Continuing our five-part follow-up to the essay “Forming Adults in Faith Through Fiction,” here are the next ten recommended books for use in adult faith formation.
31) C. S. Lewis, The Chronicles of Narnia
This children’s series unfolds largely in the land of Narnia, where four human children from England find themselves charged with a noble task, where all the created world lives in relationship and communication with each other, and where the great lion Aslan is king. It is a rich allegory of the Christian story that can be powerful for adults and children alike.
32) C. S. Lewis, The Screwtape Letters
A senior devil, Screwtape, writes letters to his nephew, Wormwood, instructing him in the work of drawing souls away from God, and offering a reinterpretation of many modern considerations (or lack thereof) of temptation and sin.
33) C. S. Lewis, Till We Have Faces: A Myth Retold
An interpretation of the myth of Cupid and Psyche as seen through the eyes of Psyche’s sister Orual. The novel looks profoundly at questions of transformations—both positive and negative—caused by love and by love’s absence or superficiality.
34) Flannery O’Connor, Complete Short Stories
O’Connor’s short stories communicate the prevalence and power of grace which—as many people forget or fail to notice—frequently must wound in order to heal. Readers may find it helpful to read O’Connor’s essays and/or letters in conjunction with her short stories in order to understand the radically faithful perspective out of which she writes.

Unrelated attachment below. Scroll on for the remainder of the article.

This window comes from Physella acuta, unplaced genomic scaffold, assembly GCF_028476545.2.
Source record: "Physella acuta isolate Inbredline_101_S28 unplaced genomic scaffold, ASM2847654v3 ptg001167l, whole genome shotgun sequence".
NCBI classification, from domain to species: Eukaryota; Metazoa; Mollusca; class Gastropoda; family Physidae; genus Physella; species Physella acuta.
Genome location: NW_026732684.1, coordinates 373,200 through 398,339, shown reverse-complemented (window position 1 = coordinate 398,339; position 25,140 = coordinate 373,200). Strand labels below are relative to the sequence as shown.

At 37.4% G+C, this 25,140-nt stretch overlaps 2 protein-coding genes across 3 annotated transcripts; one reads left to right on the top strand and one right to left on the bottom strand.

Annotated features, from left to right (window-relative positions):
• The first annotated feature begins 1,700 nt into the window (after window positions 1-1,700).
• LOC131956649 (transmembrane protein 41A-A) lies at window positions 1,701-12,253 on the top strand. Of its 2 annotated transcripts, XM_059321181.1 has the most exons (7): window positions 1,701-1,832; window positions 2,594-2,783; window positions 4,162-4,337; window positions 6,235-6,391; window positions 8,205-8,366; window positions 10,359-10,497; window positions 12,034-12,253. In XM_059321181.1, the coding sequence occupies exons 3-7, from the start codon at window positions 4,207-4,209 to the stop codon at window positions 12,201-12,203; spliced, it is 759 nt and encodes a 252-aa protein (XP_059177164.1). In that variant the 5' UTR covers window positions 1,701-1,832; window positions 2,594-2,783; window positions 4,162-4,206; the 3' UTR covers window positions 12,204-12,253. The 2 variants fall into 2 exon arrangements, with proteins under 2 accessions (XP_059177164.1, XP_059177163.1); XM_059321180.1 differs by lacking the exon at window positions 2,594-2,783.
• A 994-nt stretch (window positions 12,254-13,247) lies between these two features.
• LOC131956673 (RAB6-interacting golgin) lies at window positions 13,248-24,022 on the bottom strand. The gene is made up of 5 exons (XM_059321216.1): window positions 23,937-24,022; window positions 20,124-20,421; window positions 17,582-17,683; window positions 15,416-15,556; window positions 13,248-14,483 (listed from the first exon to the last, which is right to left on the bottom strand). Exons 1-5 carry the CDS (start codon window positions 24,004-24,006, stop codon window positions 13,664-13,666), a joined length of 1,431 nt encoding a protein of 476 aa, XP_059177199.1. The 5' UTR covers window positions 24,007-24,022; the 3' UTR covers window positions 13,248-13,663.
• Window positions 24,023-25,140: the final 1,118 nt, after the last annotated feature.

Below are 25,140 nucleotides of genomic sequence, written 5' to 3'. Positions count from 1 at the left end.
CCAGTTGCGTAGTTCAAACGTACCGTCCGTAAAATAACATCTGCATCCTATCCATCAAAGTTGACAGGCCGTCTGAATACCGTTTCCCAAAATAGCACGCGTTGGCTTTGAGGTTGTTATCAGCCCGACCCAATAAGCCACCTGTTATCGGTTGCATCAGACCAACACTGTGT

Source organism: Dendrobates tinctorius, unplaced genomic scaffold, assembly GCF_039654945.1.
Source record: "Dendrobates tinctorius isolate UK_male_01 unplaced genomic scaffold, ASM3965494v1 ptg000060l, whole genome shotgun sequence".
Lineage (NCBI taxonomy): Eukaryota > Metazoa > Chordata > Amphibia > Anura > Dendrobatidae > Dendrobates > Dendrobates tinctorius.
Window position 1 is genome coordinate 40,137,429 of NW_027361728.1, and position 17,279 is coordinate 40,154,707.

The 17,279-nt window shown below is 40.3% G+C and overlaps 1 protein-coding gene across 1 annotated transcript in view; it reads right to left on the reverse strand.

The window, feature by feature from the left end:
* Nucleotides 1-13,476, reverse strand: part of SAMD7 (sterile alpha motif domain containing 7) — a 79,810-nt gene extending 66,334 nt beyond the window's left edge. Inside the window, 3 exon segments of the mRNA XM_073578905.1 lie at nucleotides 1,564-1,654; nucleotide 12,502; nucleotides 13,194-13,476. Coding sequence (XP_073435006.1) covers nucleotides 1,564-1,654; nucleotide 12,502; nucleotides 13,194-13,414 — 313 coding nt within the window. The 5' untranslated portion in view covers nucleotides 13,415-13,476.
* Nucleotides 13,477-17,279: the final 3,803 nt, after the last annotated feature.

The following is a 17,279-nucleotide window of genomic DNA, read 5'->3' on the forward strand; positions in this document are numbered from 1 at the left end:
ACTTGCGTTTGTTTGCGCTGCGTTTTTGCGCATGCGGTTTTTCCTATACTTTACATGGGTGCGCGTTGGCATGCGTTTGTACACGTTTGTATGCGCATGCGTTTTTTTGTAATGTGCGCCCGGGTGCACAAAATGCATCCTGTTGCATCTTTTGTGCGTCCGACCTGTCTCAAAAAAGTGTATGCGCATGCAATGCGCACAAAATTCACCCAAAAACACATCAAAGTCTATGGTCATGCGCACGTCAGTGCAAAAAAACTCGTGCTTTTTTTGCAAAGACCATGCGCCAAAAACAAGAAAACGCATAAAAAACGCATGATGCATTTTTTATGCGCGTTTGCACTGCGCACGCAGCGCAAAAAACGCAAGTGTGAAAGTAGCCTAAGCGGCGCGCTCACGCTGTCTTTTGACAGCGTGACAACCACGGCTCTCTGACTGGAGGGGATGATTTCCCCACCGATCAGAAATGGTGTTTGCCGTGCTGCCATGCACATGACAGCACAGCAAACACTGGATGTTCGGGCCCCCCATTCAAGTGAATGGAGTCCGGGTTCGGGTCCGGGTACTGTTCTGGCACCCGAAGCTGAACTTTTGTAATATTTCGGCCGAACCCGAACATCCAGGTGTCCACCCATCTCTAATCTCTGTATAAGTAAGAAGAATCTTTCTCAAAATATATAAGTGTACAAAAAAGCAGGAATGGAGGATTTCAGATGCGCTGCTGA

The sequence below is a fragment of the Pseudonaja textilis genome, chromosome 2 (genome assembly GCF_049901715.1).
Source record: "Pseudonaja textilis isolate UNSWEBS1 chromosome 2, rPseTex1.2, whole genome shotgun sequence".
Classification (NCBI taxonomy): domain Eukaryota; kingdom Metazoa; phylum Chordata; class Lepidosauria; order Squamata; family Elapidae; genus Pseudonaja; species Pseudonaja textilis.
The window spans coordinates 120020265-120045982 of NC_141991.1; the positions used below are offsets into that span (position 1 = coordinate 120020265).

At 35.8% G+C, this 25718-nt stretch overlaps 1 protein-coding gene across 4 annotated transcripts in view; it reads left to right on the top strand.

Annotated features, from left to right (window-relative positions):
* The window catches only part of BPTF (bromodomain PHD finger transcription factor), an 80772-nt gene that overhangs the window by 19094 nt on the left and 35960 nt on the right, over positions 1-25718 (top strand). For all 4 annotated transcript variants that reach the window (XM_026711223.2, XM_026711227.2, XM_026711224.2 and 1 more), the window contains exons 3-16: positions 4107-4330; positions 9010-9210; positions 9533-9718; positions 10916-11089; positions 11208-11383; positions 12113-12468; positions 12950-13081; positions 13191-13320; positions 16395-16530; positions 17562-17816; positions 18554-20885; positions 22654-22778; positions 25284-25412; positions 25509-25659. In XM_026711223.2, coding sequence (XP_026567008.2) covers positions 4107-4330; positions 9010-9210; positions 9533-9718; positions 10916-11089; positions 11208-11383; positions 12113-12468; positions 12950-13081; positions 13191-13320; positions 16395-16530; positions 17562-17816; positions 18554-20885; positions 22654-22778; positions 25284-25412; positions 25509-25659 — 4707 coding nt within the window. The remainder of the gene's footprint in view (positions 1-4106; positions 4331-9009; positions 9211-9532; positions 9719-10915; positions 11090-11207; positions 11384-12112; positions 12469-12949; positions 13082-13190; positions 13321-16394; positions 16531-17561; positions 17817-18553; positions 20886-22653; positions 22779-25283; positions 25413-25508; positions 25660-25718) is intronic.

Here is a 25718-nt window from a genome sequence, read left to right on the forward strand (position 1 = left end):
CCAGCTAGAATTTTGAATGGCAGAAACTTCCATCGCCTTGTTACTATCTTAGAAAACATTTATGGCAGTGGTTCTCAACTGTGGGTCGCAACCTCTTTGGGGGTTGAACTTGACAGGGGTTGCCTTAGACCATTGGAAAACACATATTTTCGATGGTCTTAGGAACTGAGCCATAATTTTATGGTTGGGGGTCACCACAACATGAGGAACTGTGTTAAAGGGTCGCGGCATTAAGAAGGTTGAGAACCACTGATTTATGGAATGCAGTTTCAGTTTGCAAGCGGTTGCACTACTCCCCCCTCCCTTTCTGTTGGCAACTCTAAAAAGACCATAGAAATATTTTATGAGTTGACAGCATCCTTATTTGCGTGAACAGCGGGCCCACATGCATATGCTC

35) Walker Percy, The Moviegoer
Set in twentieth century New Orleans, this story’s central narrator persistently turns to movies and books to experience the engagement and immediacy he finds lacking in his day-to-day life. One Mardi Gras, he seeks to break out of this monotony by embarking on a spiritual quest of self-discovery.
36) Antoine de Saint-Exupéry, The Little Prince
A classic and highly imaginative children’s novella, The Little Prince is the story of an encounter between the narrator, whose plane has crashed in the middle of the Sahara desert, and a little prince who has traveled throughout space visiting tiny worlds. Through their conversation, the two approach essentially human questions about the meaning of life.
37) Henryk Sienkiewicz, Quo Vadis
This work of historical fiction describes an early Christian community that faces the persecutions of Nero and the richness of the individual lives that are given up for the sake of faith in Christ.
38) Anne Rice, Christ the Lord: Out of Egypt and
Christ the Lord: The Road to Cana
Like Holmes’ Two from Galilee and Three from Galilee, these novels are imaginative retellings of the early life of Christ.
39) Marilynne Robinson, Gilead: A Novel
Gilead: A Novel takes the form of a memoir of a dying minister to his young son. His attempt to communicate that which will be important for his boy, who will be robbed of the opportunity for in-person father–son conversation for most of his life, provides heartfelt and probing reflections on the good, the true, and the beautiful.
40) Mary Doria Russell, The Sparrow
This work of science fiction depicts the space mission of eight Jesuits to a new world, where encounters with another race of beings provide an opportunity for reflection on that which is essentially human.
For books 1–10, click here.
For books 11–20, click here.
For books 21–30, click here.